Ten Episodes In, A Short Introduction to the Back to One Podcast
Back to One is not a normal interview podcast. There is no greeting, no elaborate guest introduction, no banter, no small talk, no inane humor, no plugs, no closing. Just one actor every episode discussing their own approach to the craft, and one big (perhaps foolish) attempt at something pure.
I love actors. As a filmmaker, I believe it is of the upmost importance to love them. But I am ashamed to admit that, at the same time, the filmmaker in me is kind of afraid of actors. Specifically, I am terrified that I am going to give an actor a piece of direction that I think is helpful but that is actually really counterproductive and maybe even damaging to them, and they will never recover from it. Considering how actors have built up a resistance to bad direction (because of how much of it they have had to endure), this fear is probably irrational. Regardless, I desperately want to be the director actors say is an “actor’s director.” Now if only I could memorize the exact right thing to say to every type of actor in every type of situation I can get my “actor’s director certificate.”
But seriously, I believe the best thing a new director can do to combat this fear is to take acting classes. The second best thing is to keep directing actors. The third best thing is to sit down for hours and hours listening to actors talk about their process.
When I envisioned “Back To One,” I imagined actors talking about their work. Period. Nothing but the work. I wanted to cut out all of the fat surrounding it. As a listener, I’m frustrated with the senseless banter that seems to permeate interview shows at the moment. An attempt to create a connection between host and guest through light, inane humor and small talk just lands awkwardly and requires too much forgiveness from me. It slows down the whole proceedings. Hosts tend to inject themselves too much in the conversation. I think their intentions are good; again, they are trying to create a connection. But it often fails or I give up listening long before it happens.
Within 40 seconds of hitting the PLAY button on an episode of “Back to One,” I want the listener to already be in the meat of a discussion about the actor’s unique process. Actors are on talk shows every day, but they often don’t get to talk about the nuts and bolts of their craft. Every actor approaches this work differently, and as long as I am talking to an actor whose work I admire, I am endlessly fascinated by their process.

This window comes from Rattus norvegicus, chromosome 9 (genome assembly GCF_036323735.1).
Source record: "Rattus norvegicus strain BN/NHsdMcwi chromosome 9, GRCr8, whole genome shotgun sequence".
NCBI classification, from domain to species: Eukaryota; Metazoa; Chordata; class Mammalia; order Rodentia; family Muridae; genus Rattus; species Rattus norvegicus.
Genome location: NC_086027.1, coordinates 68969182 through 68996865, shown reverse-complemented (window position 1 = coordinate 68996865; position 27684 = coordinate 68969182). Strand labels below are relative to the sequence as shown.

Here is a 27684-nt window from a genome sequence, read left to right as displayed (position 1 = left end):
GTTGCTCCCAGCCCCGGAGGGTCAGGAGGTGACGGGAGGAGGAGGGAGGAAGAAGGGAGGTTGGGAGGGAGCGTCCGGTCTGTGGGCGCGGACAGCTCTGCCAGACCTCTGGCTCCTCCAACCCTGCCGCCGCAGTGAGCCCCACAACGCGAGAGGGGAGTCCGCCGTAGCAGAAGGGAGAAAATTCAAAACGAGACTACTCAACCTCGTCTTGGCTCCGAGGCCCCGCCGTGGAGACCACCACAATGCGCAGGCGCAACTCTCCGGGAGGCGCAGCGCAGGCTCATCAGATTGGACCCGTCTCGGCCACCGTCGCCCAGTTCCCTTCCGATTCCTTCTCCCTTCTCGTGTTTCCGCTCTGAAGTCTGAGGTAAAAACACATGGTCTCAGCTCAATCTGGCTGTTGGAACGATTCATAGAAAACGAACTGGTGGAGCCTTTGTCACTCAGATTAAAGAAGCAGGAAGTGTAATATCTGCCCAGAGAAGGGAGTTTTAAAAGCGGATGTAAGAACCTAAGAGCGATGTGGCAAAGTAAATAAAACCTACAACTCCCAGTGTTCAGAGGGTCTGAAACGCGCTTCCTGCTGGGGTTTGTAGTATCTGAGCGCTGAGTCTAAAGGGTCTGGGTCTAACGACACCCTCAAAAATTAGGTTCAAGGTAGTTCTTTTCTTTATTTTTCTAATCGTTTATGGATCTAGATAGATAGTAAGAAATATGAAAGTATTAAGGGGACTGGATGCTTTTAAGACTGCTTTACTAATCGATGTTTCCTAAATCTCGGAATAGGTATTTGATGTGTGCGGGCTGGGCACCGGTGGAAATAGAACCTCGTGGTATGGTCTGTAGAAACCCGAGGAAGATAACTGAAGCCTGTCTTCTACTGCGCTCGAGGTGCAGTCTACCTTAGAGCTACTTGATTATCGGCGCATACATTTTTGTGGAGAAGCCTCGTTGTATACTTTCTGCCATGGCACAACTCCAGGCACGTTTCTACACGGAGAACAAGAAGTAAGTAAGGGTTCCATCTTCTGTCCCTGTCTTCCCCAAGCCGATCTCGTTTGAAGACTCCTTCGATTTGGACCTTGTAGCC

So far I am moved and inspired by what has happened. These incredibly talented people have opened themselves up to me in ways I was not expecting. I’ve not only learned so much about acting, I’ve developed a profound and deep respect for this field of work. I know this will help me as a filmmaker and I hope these conversations help other filmmakers who might be slightly intimidated by actors and their work. And I have a strong feeling people who have devoted their life to pursue acting will find inspiration in them too.
In my attempt at a certain purity with these interviews, I am using a few unorthodox approaches that might need a little explaining.
Firstly, I have been starting off these conversations with the same question—a variation of “You land a role, you get the script, what’s the first thing you do?” This to me is the starting point for every actor’s work (of course auditioning is the first part of the job, and I intend to talk extensively with my guests about that, but some actors have reached a level where they no longer have to audition, so the audition process is not necessarily ground zero for every actor’s work). Starting out at the same entry place to this illusive and vast field of work I think has an obvious advantage. From that point, the conversation can go in any direction. It’s my job to steer the ship differently for every guest.
Secondly, I hope the listener will forgive me for not stopping the flow of a conversation to give something context or clarity. If I ask the guest about a certain movie or a certain director, I fail to see the point in interrupting the discussion to relay clarifying information. For instance, when I talked with Emily Mortimer about “Sorkin,” I assumed that If the listener doesn’t know who Aaron Sorkin is, current technology allows them to simply say his name out loud and learn about him almost instantly, so why waste time on the recording explaining who he is? I suppose one can make a valid criticism that, in my attempt to cut out the fat, I’ve sliced a bit too deep in this regard. But I must say that, as a listener, when a host goes on and on setting up someone or something that I’m already familiar with, I’m instantly tuning out and it might be a bit hard to get me back fully.
And finally, a quick word about introductions. Every guest is introduced in the same way: “[name] is an actor.” That’s it. No matter if the guest is accomplished in other fields, no matter what prestigious credits they have, if they have an Academy Award or are just starting out in the business, when they come on the show they are simply an actor. All of their accolades, credits, accomplishments, can be found in the written description or can be looked up online. On this show, we’re starting from the same place with everyone. This is an actor. Let’s hear what this actor has to say about the work.
“We’re going back to one, everybody!
Check back here tomorrow for the next episode, with actor Zoey Deutch.